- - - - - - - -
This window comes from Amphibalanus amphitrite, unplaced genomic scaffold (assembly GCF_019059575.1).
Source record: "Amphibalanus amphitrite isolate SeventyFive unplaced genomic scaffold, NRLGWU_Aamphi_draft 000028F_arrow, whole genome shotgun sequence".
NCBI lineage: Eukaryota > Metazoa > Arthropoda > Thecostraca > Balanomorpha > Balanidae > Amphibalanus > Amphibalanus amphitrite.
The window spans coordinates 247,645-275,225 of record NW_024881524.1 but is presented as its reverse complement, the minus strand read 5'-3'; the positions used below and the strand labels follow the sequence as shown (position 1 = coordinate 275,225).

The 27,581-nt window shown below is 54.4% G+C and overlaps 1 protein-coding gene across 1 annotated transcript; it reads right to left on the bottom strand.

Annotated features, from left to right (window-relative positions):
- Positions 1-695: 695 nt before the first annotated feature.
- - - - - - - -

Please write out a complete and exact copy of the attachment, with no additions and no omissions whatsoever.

This window comes from Amphibalanus amphitrite, unplaced genomic scaffold (assembly GCF_019059575.1).
Source record: "Amphibalanus amphitrite isolate SeventyFive unplaced genomic scaffold, NRLGWU_Aamphi_draft 000028F_arrow, whole genome shotgun sequence".
NCBI lineage: Eukaryota > Metazoa > Arthropoda > Thecostraca > Balanomorpha > Balanidae > Amphibalanus > Amphibalanus amphitrite.
The window spans coordinates 247,645-275,225 of record NW_024881524.1 but is presented as its reverse complement, the minus strand read 5'-3'; the positions used below and the strand labels follow the sequence as shown (position 1 = coordinate 275,225).

The 27,581-nt window shown below is 54.4% G+C and overlaps 1 protein-coding gene across 1 annotated transcript; it reads right to left on the bottom strand.

Annotated features, from left to right (window-relative positions):
- Positions 1-695: 695 nt before the first annotated feature.